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Health promotion and public health
Modelling suggests that high human papilloma virus (HPV) vaccination coverage in combination with high uptake screening can lead to cervical cancer elimination in most low-income and lower-middle-income countries (LMICs) by the end of the century
  1. Saivash Moradi
  1. Assistant Professor of Community Medicine, Gastrointestinal Cancer Research Center, Mazandaran University of Medical Sciences, Sari, Iran
  1. Correspondence to Professor Saivash Moradi, Gastrointestinal Cancer Research Center, Mazandaran University of Medical Sciences Faculty of Medicine, Sari, Iran; d.smor86{at}

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Commentary on: Brisson M, Kim JJ, Canfell K, et al. Impact of HPV vaccination and cervical screening on cervical cancer elimination: a comparative modelling analysis in 78 low-income and lower-middle-income countries. Lancet 2020:22;395 (10224):575–90. doi: 10.1016/S0140-6736(20)30068-4.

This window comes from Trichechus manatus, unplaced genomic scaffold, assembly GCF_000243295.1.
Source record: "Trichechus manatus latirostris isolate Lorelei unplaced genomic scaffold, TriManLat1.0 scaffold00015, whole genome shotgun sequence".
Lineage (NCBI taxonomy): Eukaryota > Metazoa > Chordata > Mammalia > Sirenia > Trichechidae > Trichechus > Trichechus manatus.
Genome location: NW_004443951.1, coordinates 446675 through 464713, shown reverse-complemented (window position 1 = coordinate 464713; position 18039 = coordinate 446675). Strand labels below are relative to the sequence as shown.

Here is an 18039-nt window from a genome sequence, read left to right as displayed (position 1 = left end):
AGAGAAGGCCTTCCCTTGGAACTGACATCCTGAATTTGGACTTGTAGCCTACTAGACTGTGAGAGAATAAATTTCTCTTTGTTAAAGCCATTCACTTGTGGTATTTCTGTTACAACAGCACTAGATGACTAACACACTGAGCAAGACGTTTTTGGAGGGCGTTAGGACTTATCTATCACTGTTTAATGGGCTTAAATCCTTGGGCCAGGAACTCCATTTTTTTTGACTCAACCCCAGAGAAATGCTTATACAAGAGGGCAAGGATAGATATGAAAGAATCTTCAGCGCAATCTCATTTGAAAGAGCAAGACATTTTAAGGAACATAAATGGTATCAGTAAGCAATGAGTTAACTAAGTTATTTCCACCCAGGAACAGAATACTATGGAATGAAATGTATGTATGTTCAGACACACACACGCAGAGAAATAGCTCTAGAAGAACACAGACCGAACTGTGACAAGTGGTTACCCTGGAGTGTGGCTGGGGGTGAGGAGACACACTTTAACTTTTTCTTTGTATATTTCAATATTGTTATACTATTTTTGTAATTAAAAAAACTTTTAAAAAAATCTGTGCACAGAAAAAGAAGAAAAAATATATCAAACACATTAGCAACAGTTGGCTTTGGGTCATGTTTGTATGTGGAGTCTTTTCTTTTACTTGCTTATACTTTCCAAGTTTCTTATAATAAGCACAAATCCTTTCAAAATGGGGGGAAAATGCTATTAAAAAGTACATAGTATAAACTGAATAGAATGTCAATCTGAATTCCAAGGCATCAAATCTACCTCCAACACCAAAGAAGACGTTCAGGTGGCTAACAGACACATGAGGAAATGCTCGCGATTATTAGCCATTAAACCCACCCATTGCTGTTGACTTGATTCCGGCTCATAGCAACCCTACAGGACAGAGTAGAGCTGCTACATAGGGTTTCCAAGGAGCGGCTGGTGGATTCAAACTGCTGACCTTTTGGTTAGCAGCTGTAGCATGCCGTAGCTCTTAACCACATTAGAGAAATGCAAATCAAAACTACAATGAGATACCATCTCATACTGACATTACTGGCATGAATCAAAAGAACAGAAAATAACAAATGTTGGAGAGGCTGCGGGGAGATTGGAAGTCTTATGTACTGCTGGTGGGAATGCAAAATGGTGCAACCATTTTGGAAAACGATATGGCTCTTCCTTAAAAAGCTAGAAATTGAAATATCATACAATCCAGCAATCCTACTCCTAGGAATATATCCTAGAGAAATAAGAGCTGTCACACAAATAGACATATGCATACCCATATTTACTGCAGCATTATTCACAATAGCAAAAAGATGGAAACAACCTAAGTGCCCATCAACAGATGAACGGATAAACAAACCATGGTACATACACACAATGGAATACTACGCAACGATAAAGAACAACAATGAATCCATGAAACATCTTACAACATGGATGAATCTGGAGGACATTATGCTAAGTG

Implications for practice and research

  • The results of this comparative modelling analysis could help the WHO to order and implement intervention strategies to accelerate cervical cancer eradication in lower-middle-income countries (LMICs).

  • In order to achieve a more accurate projection in each LMICs, it is necessary to pay serious attention to conducting researches using population-based cancer registries and surveillance data.


The point prevalence of human papilloma virus (HPV) infection worldwide is estimated at approximately 10%.1 It is said that all sexually active people will become infected with at least one type of anogenital HPV during their lifetime.1 It has been a quarter of a century since the role of HPV …

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  • Funding The authors have not declared a specific grant for this research from any funding agency in the public, commercial or not-for-profit sectors.

  • Competing interests None declared.

  • Provenance and peer review Commissioned; internally peer reviewed.